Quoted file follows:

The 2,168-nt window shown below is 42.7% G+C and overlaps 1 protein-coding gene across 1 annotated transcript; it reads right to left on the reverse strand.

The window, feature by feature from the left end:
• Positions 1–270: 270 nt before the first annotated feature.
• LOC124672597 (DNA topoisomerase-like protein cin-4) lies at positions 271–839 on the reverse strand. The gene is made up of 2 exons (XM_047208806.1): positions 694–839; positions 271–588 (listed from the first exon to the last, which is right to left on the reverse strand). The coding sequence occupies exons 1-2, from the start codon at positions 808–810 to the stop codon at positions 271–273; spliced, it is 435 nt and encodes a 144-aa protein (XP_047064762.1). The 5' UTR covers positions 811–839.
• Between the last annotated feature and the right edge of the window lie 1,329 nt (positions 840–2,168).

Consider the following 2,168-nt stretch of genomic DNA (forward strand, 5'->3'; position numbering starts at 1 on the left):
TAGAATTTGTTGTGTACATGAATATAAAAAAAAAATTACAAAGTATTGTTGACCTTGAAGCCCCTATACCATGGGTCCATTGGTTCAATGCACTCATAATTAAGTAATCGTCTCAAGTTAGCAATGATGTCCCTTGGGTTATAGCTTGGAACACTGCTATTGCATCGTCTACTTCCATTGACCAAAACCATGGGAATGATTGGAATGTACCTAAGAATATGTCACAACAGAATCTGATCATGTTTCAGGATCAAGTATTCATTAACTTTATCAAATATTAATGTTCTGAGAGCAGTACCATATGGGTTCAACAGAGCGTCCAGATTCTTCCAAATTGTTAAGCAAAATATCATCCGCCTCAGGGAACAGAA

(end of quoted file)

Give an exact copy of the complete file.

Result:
The 2,168-nt window shown below is 42.7% G+C and overlaps 1 protein-coding gene across 1 annotated transcript; it reads right to left on the reverse strand.

The window, feature by feature from the left end:
• Positions 1–270: 270 nt before the first annotated feature.
• LOC124672597 (DNA topoisomerase-like protein cin-4) lies at positions 271–839 on the reverse strand. The gene is made up of 2 exons (XM_047208806.1): positions 694–839; positions 271–588 (listed from the first exon to the last, which is right to left on the reverse strand). The coding sequence occupies exons 1-2, from the start codon at positions 808–810 to the stop codon at positions 271–273; spliced, it is 435 nt and encodes a 144-aa protein (XP_047064762.1). The 5' UTR covers positions 811–839.
• Between the last annotated feature and the right edge of the window lie 1,329 nt (positions 840–2,168).

Consider the following 2,168-nt stretch of genomic DNA (forward strand, 5'->3'; position numbering starts at 1 on the left):
TAGAATTTGTTGTGTACATGAATATAAAAAAAAAATTACAAAGTATTGTTGACCTTGAAGCCCCTATACCATGGGTCCATTGGTTCAATGCACTCATAATTAAGTAATCGTCTCAAGTTAGCAATGATGTCCCTTGGGTTATAGCTTGGAACACTGCTATTGCATCGTCTACTTCCATTGACCAAAACCATGGGAATGATTGGAATGTACCTAAGAATATGTCACAACAGAATCTGATCATGTTTCAGGATCAAGTATTCATTAACTTTATCAAATATTAATGTTCTGAGAGCAGTACCATATGGGTTCAACAGAGCGTCCAGATTCTTCCAAATTGTTAAGCAAAATATCATCCGCCTCAGGGAACAGAA